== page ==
It turns out that they developed a program called Chaos Monkey. They have also announced that they are going to be releasing it as open source. This is great news if your company is plannig on deploying applications to the cloud. This type of planning is generally what has plagued the companies that have had issues when Amazon Web Services has had issues in the past.
Have you ever wanted to back up to S3? How about Google Storage or Rack Space’s storage solution? There is an amazing little piece of software that will let you create a drive. It really does a lot more than that. It also encrypts everything you put up there. It compresses it and it does de-duplication. Wait there is more, it also does copy-on-write snapshotting, is optimized for high performance and supports low bandwidth connections.
So what’s it called? S3QL written and maintained by Nikolaus Rath.
Here is how they describe it:
S3QL effectively provides a hard disk of dynamic, infinite capacity that can be accessed from any computer with internet access running Linux, FreeBSD or OS-X.
So far our tests have proven that it works great. So if you are looking for an easy way to backup linux or freebsd systems onto a cloud solution check this out. They even provide a script to help you do parallel rsync backup for even faster performance.
If you are on Ubuntu check out this article on how to get it setup. If you aren’t don’t worry the documentation on the site is very complete. There is a great wiki and active community.
WARNING THE LINKED TO ARTICLE IS A DIFFICULT READ!!! The concepts are good but there is almost no conclusion and a really hard path to follow. The reason we are pointing to it is to try and help form a conclusion. The bulk of the article talks about what the author sees as a sift from open source to open API’s. Will companies sift away from Open Source? The problem with the question is that it’s not a zero sum gain. Take Google for instance, they offer both Open Source software they develope and Open API’s for developers to use. As does both Amazon and E-Bay. There are serious problems when you build an applicaiton or business on open API’s as opposed to Open Source. With Open Source the software is yours to use and while you may be never get another update to the code you at least have the code and could hire a developer to fix/update to meet your needs. With an Open API if the company shuts off the API you are out of luck. The most recent example of this is the changes over at Twitter. Twitter wanted to make money and changed how things worked to make it happen. Unfortunately if you wrote an app that relied on something they removed from the API you are out of luck and get to re-write your app. So what do we want to make you aware of? Remember when you write your application that you need to control where your data is and comes from. If you don’t have data you really probably don’t have an application. So if all of your data comes from an Open API what will you do if that API goes away? What if the companies who’s API your using goes under or starts competing with you.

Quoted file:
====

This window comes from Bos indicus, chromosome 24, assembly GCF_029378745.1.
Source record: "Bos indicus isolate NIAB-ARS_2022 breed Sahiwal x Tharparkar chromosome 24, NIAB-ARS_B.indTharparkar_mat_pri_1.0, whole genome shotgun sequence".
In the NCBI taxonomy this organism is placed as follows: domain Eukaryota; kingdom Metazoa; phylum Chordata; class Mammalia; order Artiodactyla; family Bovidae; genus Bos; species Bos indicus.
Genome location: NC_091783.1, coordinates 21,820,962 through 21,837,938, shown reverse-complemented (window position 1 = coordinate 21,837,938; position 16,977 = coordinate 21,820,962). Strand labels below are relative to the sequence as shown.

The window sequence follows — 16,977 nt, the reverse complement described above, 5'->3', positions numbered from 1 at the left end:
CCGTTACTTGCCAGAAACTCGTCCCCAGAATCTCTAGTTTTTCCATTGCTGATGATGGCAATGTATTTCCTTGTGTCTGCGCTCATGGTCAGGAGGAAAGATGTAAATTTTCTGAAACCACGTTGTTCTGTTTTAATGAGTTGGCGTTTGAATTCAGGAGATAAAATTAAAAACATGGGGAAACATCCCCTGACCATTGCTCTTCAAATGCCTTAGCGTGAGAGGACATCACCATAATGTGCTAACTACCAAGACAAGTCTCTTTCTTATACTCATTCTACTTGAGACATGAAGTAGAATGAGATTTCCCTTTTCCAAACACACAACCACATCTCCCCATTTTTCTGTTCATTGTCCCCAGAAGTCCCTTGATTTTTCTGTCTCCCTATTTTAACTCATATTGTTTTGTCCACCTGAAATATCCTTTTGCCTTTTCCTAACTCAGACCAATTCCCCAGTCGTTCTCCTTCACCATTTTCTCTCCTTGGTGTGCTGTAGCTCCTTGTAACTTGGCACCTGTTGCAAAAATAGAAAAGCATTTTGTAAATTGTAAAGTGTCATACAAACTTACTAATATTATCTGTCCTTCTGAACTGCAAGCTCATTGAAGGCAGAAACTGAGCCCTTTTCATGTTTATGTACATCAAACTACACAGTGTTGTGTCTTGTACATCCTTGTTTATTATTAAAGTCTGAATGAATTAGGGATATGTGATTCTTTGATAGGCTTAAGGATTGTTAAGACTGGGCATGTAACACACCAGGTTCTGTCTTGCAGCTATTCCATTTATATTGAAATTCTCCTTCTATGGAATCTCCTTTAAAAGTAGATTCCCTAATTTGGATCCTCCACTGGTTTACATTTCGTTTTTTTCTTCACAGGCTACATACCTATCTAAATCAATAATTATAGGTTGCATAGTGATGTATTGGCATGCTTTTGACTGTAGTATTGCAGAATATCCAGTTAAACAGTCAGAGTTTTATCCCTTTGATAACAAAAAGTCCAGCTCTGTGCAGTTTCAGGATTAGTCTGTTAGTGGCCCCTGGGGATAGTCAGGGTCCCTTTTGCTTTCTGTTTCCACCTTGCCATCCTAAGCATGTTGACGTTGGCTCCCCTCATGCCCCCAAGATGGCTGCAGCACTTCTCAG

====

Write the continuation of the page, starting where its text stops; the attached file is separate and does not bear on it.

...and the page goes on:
The HTC Rezound kicks ass! Brian is going to get it….
NOTE: Brian ended up getting the Galaxy Nexus. He Loves it. 🙂
Joe, got a kindle fire, Corey got an HTC Rezound and Brian got a HP Touchpad
Novell got bought by Attachmate
hacking, hacking and more hacking (Just to many to link to any one.)
Patent WARS (Again just to many stories.)
mint overtakes ubuntu (who didn’t see this happening), and continues its dominance for world power
Running Time: 58:58
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There are a whole lot of articles talking about the release last week of the Amazon Fire. We are choosing to link to this one from Computer World. Joe and I talked in detail about how we feel about them. We agreed that they are missing a few key parts like a Camera, Microphone, BlueTooth and HDMI output are minor issues given the price. The other major issue we had was if it will get updated on a regular schedule. When will it get the upcoming Icecream Sandwhich? How compatiable will it be and for how long with future releases of Android? Amazon actually never talked about what the OS was. Their focus was on the product and storing things in their cloud. It’s probably going to be the right choice for a lot of people and hopefully they understand the differences.
While surfing around the other day looking for stories about the Amazon Outage I came across this story about how SmugMug managed to come through it basicly unaffected. The article is written by Don MacAskill acording to his LinkedIn Profile he is Co-Founder, CEO, & Chief Geek at SmugMug. The article goes through a lot of inforation and I warn you now that it is a long article. I suggest reading it so that you can start understanding the limitations in the Cloud and what can be done to avoid it. (Tip: Read the links to the Forum Posts. A lot of the comments are pretty bad.)
When you get done with this one check out this post from Joe Stump,a former Digg employee and currently at SimpleGeo. He talks about how people should have planned for this type of event. It’s a great read with awesome points.(Also much shorter 😉 )